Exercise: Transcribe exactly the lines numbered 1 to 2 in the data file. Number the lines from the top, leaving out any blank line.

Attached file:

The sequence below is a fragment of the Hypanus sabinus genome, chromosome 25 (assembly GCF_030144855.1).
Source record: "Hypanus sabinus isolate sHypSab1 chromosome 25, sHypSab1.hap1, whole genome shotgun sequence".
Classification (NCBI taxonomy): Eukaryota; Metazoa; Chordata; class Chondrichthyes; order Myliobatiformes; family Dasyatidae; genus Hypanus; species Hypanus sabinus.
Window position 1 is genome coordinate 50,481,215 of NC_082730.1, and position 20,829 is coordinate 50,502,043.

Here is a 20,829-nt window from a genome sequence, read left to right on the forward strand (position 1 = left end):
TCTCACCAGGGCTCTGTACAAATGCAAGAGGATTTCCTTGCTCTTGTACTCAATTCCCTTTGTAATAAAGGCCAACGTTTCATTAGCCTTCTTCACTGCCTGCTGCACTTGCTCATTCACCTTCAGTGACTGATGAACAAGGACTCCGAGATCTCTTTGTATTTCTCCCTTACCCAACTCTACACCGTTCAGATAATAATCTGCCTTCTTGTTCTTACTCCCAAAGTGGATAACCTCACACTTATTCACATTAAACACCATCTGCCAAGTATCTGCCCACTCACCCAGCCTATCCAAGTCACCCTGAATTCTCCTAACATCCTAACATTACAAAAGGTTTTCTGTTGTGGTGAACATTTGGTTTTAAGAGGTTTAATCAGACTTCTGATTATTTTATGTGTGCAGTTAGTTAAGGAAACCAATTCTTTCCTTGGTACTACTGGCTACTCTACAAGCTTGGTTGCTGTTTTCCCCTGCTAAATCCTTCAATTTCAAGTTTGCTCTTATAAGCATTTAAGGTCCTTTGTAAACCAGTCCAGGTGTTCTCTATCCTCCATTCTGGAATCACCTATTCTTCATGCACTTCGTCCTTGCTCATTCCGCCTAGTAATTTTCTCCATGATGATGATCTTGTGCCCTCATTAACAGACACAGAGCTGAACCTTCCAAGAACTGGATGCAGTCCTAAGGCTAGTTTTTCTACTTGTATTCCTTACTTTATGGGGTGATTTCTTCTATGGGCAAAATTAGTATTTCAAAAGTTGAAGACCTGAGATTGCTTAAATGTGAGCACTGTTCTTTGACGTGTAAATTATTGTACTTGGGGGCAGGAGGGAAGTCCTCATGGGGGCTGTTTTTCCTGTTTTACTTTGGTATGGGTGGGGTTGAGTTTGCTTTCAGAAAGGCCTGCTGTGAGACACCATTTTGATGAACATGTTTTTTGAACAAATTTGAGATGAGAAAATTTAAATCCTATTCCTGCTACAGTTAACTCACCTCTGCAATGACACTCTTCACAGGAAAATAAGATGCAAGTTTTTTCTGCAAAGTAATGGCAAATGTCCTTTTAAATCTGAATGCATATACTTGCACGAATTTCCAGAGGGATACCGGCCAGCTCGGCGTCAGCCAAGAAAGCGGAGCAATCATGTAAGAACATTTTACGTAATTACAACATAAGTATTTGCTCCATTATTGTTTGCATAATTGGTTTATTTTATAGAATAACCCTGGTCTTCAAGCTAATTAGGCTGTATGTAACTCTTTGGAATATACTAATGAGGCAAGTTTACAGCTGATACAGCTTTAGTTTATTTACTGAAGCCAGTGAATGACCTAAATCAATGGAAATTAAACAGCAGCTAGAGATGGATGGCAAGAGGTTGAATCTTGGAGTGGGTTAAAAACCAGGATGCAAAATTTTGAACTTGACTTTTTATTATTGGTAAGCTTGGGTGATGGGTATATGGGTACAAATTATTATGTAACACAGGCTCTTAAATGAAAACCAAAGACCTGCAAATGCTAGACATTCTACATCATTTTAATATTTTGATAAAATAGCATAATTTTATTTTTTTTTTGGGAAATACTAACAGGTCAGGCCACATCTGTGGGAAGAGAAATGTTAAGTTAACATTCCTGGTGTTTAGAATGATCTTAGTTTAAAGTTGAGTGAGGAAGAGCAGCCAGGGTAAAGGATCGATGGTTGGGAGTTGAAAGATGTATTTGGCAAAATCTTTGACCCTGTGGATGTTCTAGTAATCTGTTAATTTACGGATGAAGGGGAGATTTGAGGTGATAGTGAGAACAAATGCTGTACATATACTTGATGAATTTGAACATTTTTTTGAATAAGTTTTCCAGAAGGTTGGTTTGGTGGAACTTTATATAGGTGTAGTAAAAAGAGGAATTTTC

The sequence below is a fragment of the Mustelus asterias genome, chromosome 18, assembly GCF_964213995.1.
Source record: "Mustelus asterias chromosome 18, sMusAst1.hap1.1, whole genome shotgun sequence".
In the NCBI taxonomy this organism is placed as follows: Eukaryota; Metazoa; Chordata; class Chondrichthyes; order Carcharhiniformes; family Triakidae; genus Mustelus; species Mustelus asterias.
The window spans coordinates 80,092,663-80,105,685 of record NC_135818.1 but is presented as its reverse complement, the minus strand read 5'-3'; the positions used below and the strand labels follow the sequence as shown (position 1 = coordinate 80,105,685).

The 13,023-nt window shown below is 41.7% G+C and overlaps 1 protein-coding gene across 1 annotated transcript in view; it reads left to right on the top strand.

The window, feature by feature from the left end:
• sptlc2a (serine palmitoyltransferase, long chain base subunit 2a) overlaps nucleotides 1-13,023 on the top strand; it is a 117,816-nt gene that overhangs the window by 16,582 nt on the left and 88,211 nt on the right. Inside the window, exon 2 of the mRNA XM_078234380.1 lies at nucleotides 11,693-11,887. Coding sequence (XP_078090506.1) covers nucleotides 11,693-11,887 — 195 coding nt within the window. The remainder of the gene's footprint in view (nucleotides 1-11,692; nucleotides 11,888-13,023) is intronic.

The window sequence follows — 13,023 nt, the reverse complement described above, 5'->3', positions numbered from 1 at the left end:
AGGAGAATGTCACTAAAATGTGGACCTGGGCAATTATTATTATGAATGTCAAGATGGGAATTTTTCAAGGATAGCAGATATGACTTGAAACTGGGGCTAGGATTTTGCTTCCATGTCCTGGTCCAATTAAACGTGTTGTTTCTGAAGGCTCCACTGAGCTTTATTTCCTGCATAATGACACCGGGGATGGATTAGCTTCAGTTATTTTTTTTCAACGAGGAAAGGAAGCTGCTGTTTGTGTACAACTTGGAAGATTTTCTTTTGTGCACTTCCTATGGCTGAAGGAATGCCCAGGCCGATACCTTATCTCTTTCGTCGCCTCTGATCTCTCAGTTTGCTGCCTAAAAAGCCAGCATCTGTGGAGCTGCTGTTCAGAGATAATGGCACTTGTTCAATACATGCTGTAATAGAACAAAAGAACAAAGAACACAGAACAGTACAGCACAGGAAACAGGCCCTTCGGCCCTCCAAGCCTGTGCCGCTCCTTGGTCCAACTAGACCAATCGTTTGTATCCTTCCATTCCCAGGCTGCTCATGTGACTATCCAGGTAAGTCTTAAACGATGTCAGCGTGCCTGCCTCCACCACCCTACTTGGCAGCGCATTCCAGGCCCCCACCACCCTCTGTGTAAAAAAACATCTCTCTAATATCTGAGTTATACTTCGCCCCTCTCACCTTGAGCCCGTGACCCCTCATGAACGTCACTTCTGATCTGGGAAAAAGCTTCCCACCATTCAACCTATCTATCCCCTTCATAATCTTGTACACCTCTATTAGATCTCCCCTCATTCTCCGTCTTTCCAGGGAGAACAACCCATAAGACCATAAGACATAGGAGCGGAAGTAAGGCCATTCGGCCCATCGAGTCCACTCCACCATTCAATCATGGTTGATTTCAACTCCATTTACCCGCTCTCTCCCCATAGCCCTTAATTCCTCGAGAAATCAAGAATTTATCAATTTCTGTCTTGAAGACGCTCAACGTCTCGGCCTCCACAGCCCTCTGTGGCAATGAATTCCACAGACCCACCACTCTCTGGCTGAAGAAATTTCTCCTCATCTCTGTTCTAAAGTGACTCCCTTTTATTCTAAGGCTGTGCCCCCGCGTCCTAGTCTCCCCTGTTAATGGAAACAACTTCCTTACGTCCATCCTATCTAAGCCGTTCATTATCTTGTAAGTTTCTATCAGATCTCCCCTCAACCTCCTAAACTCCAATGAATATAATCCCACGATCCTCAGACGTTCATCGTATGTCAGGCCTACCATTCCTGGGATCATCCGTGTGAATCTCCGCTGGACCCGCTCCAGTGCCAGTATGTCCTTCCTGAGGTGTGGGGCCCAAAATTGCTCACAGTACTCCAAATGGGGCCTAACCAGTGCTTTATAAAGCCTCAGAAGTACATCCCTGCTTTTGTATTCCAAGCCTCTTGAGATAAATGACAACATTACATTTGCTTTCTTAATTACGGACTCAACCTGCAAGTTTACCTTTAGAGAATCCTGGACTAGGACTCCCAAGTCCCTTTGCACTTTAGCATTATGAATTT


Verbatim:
The sequence below is a fragment of the Hypanus sabinus genome, chromosome 25 (assembly GCF_030144855.1).
Source record: "Hypanus sabinus isolate sHypSab1 chromosome 25, sHypSab1.hap1, whole genome shotgun sequence".